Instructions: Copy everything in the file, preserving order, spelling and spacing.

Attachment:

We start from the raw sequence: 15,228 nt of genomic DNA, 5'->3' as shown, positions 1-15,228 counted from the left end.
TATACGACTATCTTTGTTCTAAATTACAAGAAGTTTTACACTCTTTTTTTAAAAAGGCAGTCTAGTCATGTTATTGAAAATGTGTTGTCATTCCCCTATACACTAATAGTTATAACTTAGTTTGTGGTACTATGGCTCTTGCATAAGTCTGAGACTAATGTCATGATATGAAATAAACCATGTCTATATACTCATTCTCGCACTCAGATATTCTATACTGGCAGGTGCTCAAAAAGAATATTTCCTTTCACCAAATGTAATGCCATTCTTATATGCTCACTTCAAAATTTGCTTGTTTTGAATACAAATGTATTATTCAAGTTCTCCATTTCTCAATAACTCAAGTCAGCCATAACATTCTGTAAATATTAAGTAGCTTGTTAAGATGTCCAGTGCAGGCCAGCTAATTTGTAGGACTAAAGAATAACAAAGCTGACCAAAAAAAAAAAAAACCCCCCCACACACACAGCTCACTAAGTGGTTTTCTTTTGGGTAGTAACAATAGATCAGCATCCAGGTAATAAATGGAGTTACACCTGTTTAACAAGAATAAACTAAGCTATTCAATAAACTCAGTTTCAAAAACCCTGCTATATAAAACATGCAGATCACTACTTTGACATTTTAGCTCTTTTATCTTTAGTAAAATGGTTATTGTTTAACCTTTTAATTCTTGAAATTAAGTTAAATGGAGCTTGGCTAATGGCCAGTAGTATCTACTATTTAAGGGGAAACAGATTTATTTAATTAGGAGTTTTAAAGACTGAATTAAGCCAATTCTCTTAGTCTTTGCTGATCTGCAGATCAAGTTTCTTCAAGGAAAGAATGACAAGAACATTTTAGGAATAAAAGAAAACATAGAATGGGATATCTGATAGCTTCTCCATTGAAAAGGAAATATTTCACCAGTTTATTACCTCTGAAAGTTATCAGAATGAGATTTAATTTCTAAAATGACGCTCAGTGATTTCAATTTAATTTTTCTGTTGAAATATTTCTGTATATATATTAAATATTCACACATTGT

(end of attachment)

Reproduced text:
We start from the raw sequence: 15,228 nt of genomic DNA, 5'->3' as shown, positions 1-15,228 counted from the left end.
TATACGACTATCTTTGTTCTAAATTACAAGAAGTTTTACACTCTTTTTTTAAAAAGGCAGTCTAGTCATGTTATTGAAAATGTGTTGTCATTCCCCTATACACTAATAGTTATAACTTAGTTTGTGGTACTATGGCTCTTGCATAAGTCTGAGACTAATGTCATGATATGAAATAAACCATGTCTATATACTCATTCTCGCACTCAGATATTCTATACTGGCAGGTGCTCAAAAAGAATATTTCCTTTCACCAAATGTAATGCCATTCTTATATGCTCACTTCAAAATTTGCTTGTTTTGAATACAAATGTATTATTCAAGTTCTCCATTTCTCAATAACTCAAGTCAGCCATAACATTCTGTAAATATTAAGTAGCTTGTTAAGATGTCCAGTGCAGGCCAGCTAATTTGTAGGACTAAAGAATAACAAAGCTGACCAAAAAAAAAAAAAACCCCCCCACACACACAGCTCACTAAGTGGTTTTCTTTTGGGTAGTAACAATAGATCAGCATCCAGGTAATAAATGGAGTTACACCTGTTTAACAAGAATAAACTAAGCTATTCAATAAACTCAGTTTCAAAAACCCTGCTATATAAAACATGCAGATCACTACTTTGACATTTTAGCTCTTTTATCTTTAGTAAAATGGTTATTGTTTAACCTTTTAATTCTTGAAATTAAGTTAAATGGAGCTTGGCTAATGGCCAGTAGTATCTACTATTTAAGGGGAAACAGATTTATTTAATTAGGAGTTTTAAAGACTGAATTAAGCCAATTCTCTTAGTCTTTGCTGATCTGCAGATCAAGTTTCTTCAAGGAAAGAATGACAAGAACATTTTAGGAATAAAAGAAAACATAGAATGGGATATCTGATAGCTTCTCCATTGAAAAGGAAATATTTCACCAGTTTATTACCTCTGAAAGTTATCAGAATGAGATTTAATTTCTAAAATGACGCTCAGTGATTTCAATTTAATTTTTCTGTTGAAATATTTCTGTATATATATTAAATATTCACACATTGT